This is a much belated post for the first two books in the Woolf in Winter Read Along. I promise to post on time for the next two. The last time I read Mrs. Dalloway and To The Lighthouse was in my junior year of college (2003) for an upper level college lit class on the works of Virginia Woolf and William Shakespeare.The course description read in part “However, one thread tying together our work on these two authors will be their common interest in the ways human beings lose their frames of reference and their sense of themselves in madness, lose and find themselves in love or in sexuality, and find or make both self and world in the shaping act of the imagination. On the first day of class, we all went around and gave our names and what we were studying.”I was the only person there who wasn’t studying theater/literature or women/gender studies. I was studying environmental science and environmental policy, but I took the class because I love books and writing about them… The professor had also adored me when I took her “Southern Writers” class as a first year and had said that any time I wanted to take one of her upper level lit classes I was welcome to (despite my science and policy focus)…Anyhow…Going back to Mrs. Dalloway and To the Lighthouse, I’m surprised at how little I remembered about them.
One thing I did remember and that I enjoy immensely about Woolf’s work is her sheer genius at description (of characters of movements of places of ideas of feelings).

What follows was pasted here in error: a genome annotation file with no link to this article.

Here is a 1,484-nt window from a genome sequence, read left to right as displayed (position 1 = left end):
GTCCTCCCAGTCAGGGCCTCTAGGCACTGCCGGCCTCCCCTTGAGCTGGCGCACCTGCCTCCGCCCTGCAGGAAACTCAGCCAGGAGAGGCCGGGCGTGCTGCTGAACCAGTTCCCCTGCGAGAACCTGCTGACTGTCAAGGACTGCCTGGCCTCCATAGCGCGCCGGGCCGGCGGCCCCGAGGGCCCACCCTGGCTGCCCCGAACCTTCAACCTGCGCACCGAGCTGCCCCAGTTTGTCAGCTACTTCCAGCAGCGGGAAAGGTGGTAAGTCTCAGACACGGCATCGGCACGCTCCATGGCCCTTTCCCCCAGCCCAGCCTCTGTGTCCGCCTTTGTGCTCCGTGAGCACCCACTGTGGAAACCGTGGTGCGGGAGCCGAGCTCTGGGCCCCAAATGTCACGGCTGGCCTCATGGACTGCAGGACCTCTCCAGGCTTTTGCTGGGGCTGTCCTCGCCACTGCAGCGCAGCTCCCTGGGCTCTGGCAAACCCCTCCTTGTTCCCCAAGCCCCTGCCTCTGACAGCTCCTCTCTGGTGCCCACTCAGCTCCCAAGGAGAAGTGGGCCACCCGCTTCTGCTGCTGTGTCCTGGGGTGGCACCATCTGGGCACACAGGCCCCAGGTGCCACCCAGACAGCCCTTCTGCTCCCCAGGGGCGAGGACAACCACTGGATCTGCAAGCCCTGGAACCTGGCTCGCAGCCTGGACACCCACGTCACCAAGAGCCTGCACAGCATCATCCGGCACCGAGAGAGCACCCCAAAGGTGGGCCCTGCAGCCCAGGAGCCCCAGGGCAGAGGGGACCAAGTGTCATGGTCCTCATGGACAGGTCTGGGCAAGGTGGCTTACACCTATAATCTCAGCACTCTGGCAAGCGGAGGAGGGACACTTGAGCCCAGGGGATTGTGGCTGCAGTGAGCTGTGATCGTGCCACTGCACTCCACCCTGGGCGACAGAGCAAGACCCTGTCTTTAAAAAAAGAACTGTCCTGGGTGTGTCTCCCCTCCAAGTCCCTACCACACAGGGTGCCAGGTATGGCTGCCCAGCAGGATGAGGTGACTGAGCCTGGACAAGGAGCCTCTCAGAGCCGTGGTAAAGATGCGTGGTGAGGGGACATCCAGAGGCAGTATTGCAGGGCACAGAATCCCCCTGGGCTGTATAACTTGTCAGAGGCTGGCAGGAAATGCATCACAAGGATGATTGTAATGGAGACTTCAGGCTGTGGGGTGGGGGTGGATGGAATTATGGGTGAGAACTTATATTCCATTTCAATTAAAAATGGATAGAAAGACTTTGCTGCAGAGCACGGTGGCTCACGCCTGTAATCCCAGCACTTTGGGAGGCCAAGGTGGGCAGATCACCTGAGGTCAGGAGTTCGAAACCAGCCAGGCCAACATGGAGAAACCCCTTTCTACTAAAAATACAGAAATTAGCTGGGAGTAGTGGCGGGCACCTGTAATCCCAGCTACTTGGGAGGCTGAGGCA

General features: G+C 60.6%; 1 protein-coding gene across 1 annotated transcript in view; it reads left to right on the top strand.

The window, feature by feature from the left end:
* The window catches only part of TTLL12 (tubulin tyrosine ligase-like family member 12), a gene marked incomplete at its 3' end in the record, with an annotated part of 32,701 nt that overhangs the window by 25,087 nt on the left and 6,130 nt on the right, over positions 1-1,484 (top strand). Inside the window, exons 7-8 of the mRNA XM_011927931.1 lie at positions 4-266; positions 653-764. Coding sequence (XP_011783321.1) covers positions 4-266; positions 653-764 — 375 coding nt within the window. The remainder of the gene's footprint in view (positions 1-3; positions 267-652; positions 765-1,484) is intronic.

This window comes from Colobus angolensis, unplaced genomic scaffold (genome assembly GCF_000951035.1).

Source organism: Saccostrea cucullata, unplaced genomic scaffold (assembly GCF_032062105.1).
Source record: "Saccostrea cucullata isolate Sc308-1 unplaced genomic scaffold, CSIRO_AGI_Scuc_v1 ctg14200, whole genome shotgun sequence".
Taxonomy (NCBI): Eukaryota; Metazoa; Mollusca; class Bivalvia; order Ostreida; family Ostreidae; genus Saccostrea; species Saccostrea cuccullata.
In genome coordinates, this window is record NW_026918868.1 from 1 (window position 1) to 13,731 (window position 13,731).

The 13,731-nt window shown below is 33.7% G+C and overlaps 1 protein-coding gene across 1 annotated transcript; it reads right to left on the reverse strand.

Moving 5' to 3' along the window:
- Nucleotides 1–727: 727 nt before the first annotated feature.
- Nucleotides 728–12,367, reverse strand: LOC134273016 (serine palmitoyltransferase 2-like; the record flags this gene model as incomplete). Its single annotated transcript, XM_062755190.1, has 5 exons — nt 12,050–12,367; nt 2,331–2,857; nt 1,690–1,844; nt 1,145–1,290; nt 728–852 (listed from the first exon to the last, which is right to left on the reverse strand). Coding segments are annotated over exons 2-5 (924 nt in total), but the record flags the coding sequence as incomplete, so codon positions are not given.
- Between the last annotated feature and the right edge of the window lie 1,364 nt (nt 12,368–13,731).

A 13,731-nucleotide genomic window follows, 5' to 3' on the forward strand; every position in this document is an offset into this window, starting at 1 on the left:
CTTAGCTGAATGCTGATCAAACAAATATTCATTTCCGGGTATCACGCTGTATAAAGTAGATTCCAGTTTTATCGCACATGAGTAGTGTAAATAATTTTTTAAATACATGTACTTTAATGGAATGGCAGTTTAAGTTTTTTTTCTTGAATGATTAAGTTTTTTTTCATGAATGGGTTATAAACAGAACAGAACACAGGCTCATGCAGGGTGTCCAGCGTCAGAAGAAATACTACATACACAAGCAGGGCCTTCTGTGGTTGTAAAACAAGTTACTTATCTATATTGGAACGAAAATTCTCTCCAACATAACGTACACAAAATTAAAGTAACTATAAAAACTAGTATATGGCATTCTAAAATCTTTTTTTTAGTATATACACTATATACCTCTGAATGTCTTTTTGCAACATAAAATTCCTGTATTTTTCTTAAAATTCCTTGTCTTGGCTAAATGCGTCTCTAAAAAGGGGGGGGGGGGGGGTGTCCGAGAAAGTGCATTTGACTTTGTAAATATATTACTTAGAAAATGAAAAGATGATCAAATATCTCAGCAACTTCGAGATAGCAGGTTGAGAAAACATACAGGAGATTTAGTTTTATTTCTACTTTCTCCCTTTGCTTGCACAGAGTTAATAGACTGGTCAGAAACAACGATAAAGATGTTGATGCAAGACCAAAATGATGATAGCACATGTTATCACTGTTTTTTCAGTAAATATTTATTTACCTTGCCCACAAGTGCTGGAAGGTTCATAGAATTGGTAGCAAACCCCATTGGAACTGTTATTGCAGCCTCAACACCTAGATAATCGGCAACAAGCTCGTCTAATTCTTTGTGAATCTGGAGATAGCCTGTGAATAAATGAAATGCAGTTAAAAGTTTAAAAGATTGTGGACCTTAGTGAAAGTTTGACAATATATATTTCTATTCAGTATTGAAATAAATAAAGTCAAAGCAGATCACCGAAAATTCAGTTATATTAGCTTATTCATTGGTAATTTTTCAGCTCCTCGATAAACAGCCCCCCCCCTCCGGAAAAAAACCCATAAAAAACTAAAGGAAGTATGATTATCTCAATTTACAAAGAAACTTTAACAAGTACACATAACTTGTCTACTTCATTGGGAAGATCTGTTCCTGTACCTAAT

The tower of Westminster Cathedral rose in front of her, the habitation of God. Doggedly she set with her parcel to that other sanctuary, the Abbey, where, raising her hands in a tent before her face, she sat beside those driven into shelter too; the variously assorted worshipers, now divested of social rank, almost of sex, as they raised their hands before their faces; but once they removed them, instantly reverent, middle class, English men and women, some of them desirous of seeing the wax works.-Mrs. Dalloway
While I enjoyed both books, I ultimately like Mrs. Dalloway more. I think Woolf does a better job at capturing the dangers of getting trapped in ones own head and the difficulty of communicating with others in this book than she does of exploring related themes in “To the Lighthouse.” I’m also a city girl at heart, so I enjoyed the “landscape” of Mrs. Dalloway more as well… The characters are also better fleshed out. I feel deeply for Septimus and his wife as well as for Clarissa (although not as much). Peter I find to be a thoroughly annoying prat. Mrs. Dalloway also clearly lays out how Virginia Woolf felt about the mental health profession (no doubt from her own experiences with mental illness).
In “To The Lighthouse” Mrs. Ramsey and Lilly feel like the most fleshed out characters to me, and my feelings about each have changed from the first time I read the book (at least as far as I can remember the first time I read it). The first time I read the book I was definitely on Lilly’s “side.” when it came to the issue of the horrors of married life for women. I think as I “age” (I’m only 27, but that’s still older than the 21 I was upon first reading this book), I’m less interested in just bohemianism and my ambitions lie job wise (although one of those would still be nice (ugh job hunting)) . I’m becoming more interested in settled domestic life (even if it is a much queerer domestic life than that of many) …Then again I have choices about it, than women of Woolf’s time typically wouldn’t have had, and that makes all the .
Also,on “To The Lighthouse” I found that the painting and light and ocean imagery didn’t do much for me. The middle section,”Time Passes” is absolutely brilliant writing, however.
Finally, I’m looking forward to tackling (at some point soon) the Hermione Lee biography of Virginia Woolf I got out of the library. It will shed useful light on Virginia Woolf’s parents (the inspiration for the Ramses) and on all her books. I’m also looking forward to the discussion of Orlando on February 12th. It’s my favorite Virginia Woolf book.